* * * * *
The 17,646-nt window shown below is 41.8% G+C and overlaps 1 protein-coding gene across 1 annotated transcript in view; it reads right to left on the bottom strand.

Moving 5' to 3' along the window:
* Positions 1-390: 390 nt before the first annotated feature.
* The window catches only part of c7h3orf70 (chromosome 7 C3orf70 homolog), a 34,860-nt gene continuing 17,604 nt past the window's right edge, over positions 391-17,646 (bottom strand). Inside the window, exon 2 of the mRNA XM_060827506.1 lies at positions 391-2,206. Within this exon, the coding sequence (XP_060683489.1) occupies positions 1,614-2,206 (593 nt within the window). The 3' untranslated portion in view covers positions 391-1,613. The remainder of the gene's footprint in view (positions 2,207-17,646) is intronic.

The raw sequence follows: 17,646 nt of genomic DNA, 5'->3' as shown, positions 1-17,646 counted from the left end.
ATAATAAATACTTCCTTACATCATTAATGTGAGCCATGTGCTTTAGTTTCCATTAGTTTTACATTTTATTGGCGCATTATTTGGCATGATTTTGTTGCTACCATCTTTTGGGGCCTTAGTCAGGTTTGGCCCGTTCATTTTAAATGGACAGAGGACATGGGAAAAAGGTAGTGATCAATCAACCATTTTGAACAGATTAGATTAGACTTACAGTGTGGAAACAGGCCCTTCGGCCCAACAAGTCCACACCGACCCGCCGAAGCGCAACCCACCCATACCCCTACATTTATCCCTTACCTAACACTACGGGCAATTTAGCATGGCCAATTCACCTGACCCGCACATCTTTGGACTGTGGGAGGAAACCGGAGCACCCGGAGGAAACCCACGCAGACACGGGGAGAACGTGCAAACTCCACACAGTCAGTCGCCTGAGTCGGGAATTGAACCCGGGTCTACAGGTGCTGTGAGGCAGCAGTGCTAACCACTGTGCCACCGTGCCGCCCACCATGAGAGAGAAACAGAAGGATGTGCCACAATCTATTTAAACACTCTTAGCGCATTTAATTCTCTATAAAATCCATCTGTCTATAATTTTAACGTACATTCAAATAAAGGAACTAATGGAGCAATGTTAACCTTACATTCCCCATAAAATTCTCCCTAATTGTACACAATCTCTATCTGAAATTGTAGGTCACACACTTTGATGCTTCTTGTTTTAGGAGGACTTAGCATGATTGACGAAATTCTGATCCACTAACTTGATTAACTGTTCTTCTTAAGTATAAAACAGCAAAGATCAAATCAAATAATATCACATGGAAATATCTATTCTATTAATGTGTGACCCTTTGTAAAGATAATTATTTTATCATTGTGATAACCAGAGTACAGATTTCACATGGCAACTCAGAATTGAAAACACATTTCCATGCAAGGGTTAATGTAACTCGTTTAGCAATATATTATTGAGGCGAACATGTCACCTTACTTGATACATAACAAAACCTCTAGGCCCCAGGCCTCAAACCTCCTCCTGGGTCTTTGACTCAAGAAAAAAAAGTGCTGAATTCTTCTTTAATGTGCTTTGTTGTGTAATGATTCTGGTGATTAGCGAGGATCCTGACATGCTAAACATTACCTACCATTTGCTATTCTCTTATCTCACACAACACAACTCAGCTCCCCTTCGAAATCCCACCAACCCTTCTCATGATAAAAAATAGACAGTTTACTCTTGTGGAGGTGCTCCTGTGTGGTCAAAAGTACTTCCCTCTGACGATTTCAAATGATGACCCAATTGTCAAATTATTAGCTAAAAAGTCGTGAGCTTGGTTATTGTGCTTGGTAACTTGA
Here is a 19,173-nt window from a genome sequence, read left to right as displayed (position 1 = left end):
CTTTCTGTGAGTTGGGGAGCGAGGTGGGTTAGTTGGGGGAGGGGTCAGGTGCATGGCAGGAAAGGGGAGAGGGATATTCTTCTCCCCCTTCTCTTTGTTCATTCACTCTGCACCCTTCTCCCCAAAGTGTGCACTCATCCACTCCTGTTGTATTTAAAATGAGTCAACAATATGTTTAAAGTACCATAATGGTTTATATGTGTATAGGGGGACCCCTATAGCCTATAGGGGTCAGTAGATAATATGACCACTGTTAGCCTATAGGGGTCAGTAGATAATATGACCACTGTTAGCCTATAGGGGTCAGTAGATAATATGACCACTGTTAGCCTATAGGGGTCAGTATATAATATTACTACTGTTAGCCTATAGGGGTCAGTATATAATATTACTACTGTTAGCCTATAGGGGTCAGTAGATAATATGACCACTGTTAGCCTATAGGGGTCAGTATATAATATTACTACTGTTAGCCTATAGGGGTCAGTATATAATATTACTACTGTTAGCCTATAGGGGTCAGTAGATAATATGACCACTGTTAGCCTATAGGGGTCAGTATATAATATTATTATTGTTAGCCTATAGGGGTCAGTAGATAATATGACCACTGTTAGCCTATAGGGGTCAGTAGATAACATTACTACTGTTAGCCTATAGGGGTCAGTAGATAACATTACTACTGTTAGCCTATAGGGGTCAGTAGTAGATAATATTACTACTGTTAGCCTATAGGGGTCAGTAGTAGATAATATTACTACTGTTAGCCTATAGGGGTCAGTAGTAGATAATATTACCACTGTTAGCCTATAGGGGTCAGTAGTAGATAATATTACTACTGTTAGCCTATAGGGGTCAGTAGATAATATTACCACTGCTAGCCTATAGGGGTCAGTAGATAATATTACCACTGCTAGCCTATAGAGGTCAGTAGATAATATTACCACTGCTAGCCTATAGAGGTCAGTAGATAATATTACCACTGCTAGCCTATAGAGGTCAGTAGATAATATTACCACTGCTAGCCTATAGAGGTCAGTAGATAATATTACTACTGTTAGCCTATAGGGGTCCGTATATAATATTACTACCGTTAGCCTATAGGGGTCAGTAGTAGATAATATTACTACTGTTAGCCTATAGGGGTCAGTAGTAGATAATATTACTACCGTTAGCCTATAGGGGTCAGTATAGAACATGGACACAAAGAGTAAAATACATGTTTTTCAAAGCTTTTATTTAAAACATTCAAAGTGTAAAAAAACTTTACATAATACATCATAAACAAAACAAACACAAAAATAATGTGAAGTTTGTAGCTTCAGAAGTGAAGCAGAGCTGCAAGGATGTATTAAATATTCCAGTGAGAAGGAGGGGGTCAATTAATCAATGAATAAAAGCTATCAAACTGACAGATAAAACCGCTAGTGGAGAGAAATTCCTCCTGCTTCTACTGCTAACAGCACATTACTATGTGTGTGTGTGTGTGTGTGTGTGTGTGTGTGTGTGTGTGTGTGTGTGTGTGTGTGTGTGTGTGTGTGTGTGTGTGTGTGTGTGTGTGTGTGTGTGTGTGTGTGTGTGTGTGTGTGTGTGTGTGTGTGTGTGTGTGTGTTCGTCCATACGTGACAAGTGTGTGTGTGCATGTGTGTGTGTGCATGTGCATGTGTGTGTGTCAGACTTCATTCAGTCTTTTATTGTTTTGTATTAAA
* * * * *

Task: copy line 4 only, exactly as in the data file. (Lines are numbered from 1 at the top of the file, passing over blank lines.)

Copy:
* The window catches only part of c7h3orf70 (chromosome 7 C3orf70 homolog), a 34,860-nt gene continuing 17,604 nt past the window's right edge, over positions 391-17,646 (bottom strand). Inside the window, exon 2 of the mRNA XM_060827506.1 lies at positions 391-2,206. Within this exon, the coding sequence (XP_060683489.1) occupies positions 1,614-2,206 (593 nt within the window). The 3' untranslated portion in view covers positions 391-1,613. The remainder of the gene's footprint in view (positions 2,207-17,646) is intronic.